Much has been made of the way President Barack Obama seemingly changes laws by the stroke of his Oval Office pen. For instance, in February, he unilaterally delayed the employer mandate – for the second time – and is pondering an executive order to halt deportation of certain immigrants who entered the country illegally.
When the President of the United States is sworn in, he takes an oath to “faithfully execute the laws of the United States.” The President does not get to create laws, only sign and enforce them. In reality, the President does participate a great deal in the legislative process, but, in general, the principle stands: Congress makes laws, and the President executes them – that’s why it’s called the Executive branch. The President has the discretion to write regulations, but he does not have the discretion to refuse to enforce the laws of the United States. There is an exception to this general rule. If a President thinks that a law is unconstitutional, he is justified in refusing to enforce it, since the Constitution is the supreme law, and the Presidential oath of office requires him to uphold the Constitution. However, according to Clinton Administration Assistant Attorney General Walter Dellinger, the “President should presume that enactments are constitutional…Where possible, the President should construe provisions to avoid constitutional problems.”
Since the Obama Administration has supported the employer mandate, and apparently does not theoretically object to deportations, his actions are not justifiable on constitutional grounds. So how can the president seem to act so arbitrarily?
The President feels justified to act arbitrarily because of a number of trends that have combined to strengthen his hand over and against Congress’. Understandably, the President would like to see his preferred policies in place, so he can use various Executive actions—like regulations, Executive orders, National Security Directives, signing statements and proclamations—to implement them. However, even when they apparently contradict the law as written, they tend to remain in place due to constitutional law and the judiciary’s traditional restraint when it comes to weighing in upon Legislative-Executive Branch conflicts.
Regulations are one of the most potent ways the Executive Branch can shape policy. According to the Office of Information and Regulatory Affairs:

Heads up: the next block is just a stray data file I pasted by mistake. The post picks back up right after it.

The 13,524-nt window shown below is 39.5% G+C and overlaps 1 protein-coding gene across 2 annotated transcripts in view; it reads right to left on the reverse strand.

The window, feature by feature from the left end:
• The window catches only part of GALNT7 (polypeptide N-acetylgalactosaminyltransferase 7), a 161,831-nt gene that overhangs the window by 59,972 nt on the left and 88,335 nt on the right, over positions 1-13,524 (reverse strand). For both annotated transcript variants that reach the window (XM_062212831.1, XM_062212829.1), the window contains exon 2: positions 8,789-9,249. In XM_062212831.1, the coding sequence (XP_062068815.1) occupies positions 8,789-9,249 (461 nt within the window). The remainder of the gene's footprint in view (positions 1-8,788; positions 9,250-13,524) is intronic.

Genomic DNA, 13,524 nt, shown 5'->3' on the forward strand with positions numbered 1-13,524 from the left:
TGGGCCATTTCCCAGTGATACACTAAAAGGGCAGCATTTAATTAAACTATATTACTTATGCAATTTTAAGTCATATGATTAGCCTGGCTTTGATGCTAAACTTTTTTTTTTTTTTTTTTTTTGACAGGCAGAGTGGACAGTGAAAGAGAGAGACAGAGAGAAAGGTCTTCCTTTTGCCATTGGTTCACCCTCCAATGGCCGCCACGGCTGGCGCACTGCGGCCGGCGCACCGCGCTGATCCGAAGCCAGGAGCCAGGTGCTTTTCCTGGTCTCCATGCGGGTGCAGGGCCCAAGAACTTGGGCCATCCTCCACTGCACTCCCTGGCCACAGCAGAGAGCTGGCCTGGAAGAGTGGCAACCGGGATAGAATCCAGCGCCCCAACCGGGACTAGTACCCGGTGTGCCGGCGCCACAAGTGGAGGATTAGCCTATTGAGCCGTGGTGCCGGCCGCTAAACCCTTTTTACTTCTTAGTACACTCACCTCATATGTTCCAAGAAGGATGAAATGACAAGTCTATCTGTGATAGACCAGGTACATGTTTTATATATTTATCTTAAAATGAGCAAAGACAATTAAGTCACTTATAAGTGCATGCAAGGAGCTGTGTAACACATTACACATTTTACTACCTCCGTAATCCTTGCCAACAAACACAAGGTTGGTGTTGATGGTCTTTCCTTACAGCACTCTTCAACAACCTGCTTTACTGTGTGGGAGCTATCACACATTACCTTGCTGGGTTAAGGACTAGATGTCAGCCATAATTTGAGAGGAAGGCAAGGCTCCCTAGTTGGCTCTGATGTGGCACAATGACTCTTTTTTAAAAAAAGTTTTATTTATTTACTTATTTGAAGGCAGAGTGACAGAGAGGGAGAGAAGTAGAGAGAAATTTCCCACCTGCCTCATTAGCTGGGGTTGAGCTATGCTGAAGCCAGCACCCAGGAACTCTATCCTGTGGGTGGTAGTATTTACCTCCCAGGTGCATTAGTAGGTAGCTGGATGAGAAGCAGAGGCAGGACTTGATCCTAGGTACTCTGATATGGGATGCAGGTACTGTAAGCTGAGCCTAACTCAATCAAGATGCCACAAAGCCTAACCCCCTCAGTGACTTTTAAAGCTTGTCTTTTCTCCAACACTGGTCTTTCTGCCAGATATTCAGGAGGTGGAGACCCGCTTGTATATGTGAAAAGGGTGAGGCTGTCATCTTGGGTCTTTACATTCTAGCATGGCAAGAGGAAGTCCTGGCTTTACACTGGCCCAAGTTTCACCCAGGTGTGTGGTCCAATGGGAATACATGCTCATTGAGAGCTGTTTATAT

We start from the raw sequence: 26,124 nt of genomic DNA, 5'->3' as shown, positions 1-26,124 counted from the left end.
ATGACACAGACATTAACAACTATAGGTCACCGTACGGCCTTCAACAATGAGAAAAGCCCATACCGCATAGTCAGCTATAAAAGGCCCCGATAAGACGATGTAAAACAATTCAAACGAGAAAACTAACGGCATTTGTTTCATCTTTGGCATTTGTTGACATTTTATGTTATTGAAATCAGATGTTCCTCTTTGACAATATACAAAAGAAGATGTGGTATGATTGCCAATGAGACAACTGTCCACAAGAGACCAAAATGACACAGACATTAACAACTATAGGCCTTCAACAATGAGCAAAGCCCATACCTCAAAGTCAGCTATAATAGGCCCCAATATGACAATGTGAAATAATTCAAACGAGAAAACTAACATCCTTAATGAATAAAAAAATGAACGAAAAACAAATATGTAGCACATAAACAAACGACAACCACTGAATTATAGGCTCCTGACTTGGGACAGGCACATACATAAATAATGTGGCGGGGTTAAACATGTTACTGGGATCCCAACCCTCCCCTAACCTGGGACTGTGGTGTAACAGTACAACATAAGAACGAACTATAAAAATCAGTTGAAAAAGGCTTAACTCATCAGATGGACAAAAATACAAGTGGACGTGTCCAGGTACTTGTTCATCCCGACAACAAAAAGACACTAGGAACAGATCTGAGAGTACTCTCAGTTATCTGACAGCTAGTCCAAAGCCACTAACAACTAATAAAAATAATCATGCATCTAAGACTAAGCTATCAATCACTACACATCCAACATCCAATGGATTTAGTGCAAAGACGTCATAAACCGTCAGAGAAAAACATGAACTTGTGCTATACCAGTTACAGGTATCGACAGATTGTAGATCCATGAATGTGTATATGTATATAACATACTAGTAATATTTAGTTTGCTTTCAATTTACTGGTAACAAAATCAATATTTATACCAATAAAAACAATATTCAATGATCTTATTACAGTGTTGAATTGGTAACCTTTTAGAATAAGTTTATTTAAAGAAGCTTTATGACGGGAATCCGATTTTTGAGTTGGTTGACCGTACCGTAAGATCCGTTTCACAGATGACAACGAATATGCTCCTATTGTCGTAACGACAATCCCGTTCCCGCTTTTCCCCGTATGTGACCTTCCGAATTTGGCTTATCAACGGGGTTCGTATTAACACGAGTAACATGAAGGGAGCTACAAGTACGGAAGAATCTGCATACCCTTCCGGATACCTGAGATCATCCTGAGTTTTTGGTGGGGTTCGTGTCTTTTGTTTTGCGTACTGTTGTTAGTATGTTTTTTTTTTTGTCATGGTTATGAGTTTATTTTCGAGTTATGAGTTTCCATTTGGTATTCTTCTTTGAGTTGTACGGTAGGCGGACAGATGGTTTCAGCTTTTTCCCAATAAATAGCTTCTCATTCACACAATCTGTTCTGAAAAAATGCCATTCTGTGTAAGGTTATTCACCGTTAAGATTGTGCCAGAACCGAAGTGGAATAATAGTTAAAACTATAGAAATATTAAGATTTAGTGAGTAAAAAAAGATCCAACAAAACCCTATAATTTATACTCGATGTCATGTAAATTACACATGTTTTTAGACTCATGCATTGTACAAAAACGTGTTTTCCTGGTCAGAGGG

A regulation is a general statement issued by an agency, board, or commission that has the force and effect of law. Congress often grants agencies the authority to issue regulations. Sometimes Congress requires agencies to issue a regulation; sometimes Congress grants agencies the discretion to do so. Many laws passed by Congress give Federal agencies some flexibility in deciding how best to implement those laws. Federal regulations specify the details and requirements necessary to implement and to enforce legislation enacted by Congress.
Past Congresses are partly to blame for the Executive’s power over the country’s regulations. The Congress has delegated enormous power to the Executive Branch to actually flesh out the laws it passes. In 1946, Congress passed the Administrative Procedures Act (APA) that set up rules for the way the Federal Government could propose and establish regulations. The roots of the law came from a desire to contain President Franklin Roosevelt’s expansion of Federal powers. To implement the New Deal, President Franklin D. Roosevelt had simply been creating agencies, a practice which many of his fellow Democrats in Congress resented as an incursion upon their prerogatives. The APA allowed Congress to pass general statements of law and direct the agency required to enforce the law to propose regulations necessary to do so. Those regulations must be developed through hearings, published in the Federal Register, opened for public comment, and then finalized. Some laws – like the Patient Protection and Affordable Health Care Act (Obamacare, for short) – are so massive that it takes dozens of agencies and thousands of pages of published regulations before the law can actually be carried out.
How much wiggle room the Administration has to write the regulations depends on how tightly the Congress writes the law. The “unitary executive theory” has long been debated by constitutional scholars. At issue is whether the President is required by the Constitution to wield directive authority, or whether or not the President’s authority to issue directives is limited to what Congress specifically grants him by statute. Yet certain limitations have always been acknowledged. Thomas Jefferson, for instance, refused to enforce the Alien and Sedition Act because he believed it to be unconstitutional. Other refusals to comply with the law would be less acceptable. No one, for example, would have thought that President Obama could have ordered the IRS to suspend the Bush tax cuts simply because he opposed them. That would require a law to be passed.
It is rare in a democracy for an Executive to have so much discretion in shaping laws. Indeed, in most parliamentary systems, the prime minister is a member of the legislature. In parliamentary systems, the bills are passed with regulatory-type language included, so as to leave the professional bureaucrats with less room for interpretation. So the liberties an administration takes with legislation is often the fault of Congress delegating its responsibility to the Executive (something that would have caused extreme heartburn for James Madison and his constitutional partners). As Justice William Rehnquist wrote: “When the President acts pursuant to an express or implied authorization from Congress, he exercise not only his powers but also those delegated by Congress.”